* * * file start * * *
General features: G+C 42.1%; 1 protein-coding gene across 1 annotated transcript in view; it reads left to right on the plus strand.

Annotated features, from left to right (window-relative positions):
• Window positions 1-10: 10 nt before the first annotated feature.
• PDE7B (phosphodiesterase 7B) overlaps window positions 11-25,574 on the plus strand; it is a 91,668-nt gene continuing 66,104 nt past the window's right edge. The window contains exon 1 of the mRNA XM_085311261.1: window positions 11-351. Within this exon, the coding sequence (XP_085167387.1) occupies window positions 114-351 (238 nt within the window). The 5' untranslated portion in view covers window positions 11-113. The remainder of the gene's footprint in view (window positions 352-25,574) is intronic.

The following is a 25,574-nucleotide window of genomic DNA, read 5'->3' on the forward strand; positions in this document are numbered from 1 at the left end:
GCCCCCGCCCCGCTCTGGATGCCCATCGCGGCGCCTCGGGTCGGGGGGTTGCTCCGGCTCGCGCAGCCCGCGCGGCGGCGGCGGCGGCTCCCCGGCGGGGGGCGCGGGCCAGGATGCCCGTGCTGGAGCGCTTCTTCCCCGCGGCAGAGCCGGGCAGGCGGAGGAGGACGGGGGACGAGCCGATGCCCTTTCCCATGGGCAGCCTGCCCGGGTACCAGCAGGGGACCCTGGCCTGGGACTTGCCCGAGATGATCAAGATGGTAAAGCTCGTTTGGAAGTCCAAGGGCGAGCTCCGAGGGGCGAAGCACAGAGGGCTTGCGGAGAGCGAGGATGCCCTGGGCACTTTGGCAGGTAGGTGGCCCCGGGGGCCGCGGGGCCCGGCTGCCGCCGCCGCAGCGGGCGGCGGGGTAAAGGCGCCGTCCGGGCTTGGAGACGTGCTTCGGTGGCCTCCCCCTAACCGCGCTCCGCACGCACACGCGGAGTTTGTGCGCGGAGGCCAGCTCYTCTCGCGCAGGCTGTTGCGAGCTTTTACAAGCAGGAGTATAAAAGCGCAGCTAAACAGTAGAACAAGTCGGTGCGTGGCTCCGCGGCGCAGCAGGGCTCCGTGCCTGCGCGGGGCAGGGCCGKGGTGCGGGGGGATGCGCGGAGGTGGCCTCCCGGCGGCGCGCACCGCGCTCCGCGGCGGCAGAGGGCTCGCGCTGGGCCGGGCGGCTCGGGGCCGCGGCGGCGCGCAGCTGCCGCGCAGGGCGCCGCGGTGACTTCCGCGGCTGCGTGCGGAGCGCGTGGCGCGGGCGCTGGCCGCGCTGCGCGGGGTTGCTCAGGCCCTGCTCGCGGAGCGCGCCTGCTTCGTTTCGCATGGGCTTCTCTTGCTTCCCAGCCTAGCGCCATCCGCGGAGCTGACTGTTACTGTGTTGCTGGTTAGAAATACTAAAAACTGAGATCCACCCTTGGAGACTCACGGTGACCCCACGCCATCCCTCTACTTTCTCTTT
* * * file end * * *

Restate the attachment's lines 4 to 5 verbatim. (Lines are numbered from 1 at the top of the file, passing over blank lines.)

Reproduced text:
• PDE7B (phosphodiesterase 7B) overlaps window positions 11-25,574 on the plus strand; it is a 91,668-nt gene continuing 66,104 nt past the window's right edge. The window contains exon 1 of the mRNA XM_085311261.1: window positions 11-351. Within this exon, the coding sequence (XP_085167387.1) occupies window positions 114-351 (238 nt within the window). The 5' untranslated portion in view covers window positions 11-113. The remainder of the gene's footprint in view (window positions 352-25,574) is intronic.

The following is a 25,574-nucleotide window of genomic DNA, read 5'->3' on the forward strand; positions in this document are numbered from 1 at the left end: